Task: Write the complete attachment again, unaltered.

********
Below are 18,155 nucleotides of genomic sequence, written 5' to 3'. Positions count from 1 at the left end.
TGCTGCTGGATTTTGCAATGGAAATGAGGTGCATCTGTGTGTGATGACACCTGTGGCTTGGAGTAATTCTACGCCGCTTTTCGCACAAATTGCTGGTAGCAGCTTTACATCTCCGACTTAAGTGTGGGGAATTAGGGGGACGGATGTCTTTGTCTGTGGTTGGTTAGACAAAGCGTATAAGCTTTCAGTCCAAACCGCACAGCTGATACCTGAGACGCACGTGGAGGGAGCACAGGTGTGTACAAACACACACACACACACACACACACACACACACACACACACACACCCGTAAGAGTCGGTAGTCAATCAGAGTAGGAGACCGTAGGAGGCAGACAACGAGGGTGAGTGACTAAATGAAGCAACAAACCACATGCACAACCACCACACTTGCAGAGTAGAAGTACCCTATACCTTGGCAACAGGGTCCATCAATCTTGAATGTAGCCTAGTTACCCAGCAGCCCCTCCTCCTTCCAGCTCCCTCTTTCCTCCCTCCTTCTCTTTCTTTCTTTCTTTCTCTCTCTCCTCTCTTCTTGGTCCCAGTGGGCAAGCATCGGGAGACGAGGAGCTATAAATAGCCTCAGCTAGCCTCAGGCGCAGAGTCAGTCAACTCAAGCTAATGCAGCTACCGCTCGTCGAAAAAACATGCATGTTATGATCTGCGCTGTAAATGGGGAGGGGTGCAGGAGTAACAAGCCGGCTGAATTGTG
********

Below are 18,155 nucleotides of genomic sequence, written 5' to 3'. Positions count from 1 at the left end.
TGCTGCTGGATTTTGCAATGGAAATGAGGTGCATCTGTGTGTGATGACACCTGTGGCTTGGAGTAATTCTACGCCGCTTTTCGCACAAATTGCTGGTAGCAGCTTTACATCTCCGACTTAAGTGTGGGGAATTAGGGGGACGGATGTCTTTGTCTGTGGTTGGTTAGACAAAGCGTATAAGCTTTCAGTCCAAACCGCACAGCTGATACCTGAGACGCACGTGGAGGGAGCACAGGTGTGTACAAACACACACACACACACACACACACACACACACACACACACACACCCGTAAGAGTCGGTAGTCAATCAGAGTAGGAGACCGTAGGAGGCAGACAACGAGGGTGAGTGACTAAATGAAGCAACAAACCACATGCACAACCACCACACTTGCAGAGTAGAAGTACCCTATACCTTGGCAACAGGGTCCATCAATCTTGAATGTAGCCTAGTTACCCAGCAGCCCCTCCTCCTTCCAGCTCCCTCTTTCCTCCCTCCTTCTCTTTCTTTCTTTCTTTCTCTCTCTCCTCTCTTCTTGGTCCCAGTGGGCAAGCATCGGGAGACGAGGAGCTATAAATAGCCTCAGCTAGCCTCAGGCGCAGAGTCAGTCAACTCAAGCTAATGCAGCTACCGCTCGTCGAAAAAACATGCATGTTATGATCTGCGCTGTAAATGGGGAGGGGTGCAGGAGTAACAAGCCGGCTGAATTGTG